More than 1K march in wake of slaying of 18-year-old Nia Wilson

More than 1,000 people marched this evening from the site of a killing in Oakland Sunday to a downtown Oakland bar to deter an alt-right group from promoting its message. 

A gathering occurred at about 4 p.m. at the MacArthur BART station at 555 40th St. in part to demand justice following the fatal stabbing of Nia Wilson, 18, Sunday night at the station. 

BART police have not ruled out that the slaying was racially motivated because Wilson was black and the alleged killer is white. 

Wilson was allegedly stabbed by John Lee Cowell, 27, who was at large until he was arrested today. Cowell also allegedly stabbed one of Wilson's sisters.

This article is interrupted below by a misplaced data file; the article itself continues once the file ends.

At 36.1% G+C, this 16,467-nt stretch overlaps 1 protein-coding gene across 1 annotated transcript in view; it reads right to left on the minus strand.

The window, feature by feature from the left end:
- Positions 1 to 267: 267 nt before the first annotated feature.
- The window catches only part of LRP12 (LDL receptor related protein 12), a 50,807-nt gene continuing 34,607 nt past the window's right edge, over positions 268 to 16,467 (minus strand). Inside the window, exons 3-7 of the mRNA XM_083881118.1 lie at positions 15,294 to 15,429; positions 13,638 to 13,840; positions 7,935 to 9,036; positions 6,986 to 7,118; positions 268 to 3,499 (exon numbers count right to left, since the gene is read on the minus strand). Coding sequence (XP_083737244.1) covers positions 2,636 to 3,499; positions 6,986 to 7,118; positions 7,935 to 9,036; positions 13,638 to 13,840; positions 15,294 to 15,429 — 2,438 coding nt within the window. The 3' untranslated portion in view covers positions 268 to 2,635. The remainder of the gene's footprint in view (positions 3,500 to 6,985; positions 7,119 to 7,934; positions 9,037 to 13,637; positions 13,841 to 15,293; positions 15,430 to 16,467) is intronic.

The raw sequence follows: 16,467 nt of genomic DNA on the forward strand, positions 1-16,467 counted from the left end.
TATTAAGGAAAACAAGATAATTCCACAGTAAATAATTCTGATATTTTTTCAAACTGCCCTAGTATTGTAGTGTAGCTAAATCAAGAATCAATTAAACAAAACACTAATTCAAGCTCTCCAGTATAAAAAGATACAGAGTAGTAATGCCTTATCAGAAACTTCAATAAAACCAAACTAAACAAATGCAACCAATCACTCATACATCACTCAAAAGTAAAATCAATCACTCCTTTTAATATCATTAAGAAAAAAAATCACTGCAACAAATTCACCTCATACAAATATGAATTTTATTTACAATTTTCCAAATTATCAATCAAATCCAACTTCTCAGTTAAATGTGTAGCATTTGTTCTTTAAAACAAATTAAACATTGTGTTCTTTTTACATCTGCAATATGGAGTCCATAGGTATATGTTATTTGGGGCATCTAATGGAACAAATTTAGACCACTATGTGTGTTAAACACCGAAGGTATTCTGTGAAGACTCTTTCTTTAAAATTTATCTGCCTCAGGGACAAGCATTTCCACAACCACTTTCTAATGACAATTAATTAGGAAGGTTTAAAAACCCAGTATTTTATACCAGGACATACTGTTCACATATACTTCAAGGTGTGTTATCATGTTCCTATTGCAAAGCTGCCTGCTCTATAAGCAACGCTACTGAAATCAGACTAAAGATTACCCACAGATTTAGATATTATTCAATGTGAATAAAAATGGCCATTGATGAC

The group of marchers also called for the community to value black lives and for people to come together as a community in the wake of the tragedy. 

One of the marchers Cat Brooks, who's running for mayor of Oakland, said the group left the BART station at about 6 p.m. and walked peacefully to the Make Westing bar at 18th and Telegraph to deter the Proud Boys, an alleged alt-right group from promoting its message. 

Around 8 p.m., some violence may have broken out between the two groups. 

Oakland police had blocked off part of Broadway between 21st Street and central downtown. 

As of about 8 p.m. there was police activity at 19th Street and Broadway near the 19th Street BART station. Several helicopters were overhead. 

As of 8:30 p.m., Broadway was open again but some officers were still near 19th Street and Broadway. 

Around that time, about 200 marchers were still gathered peacefully near the Make Westing bar. 

Brooks said if the Proud Boys were involved in violence this evening the blame is on their shoulders. But she said she didn't see any violence. 

Police did not immediately respond to a request for information about the police activity.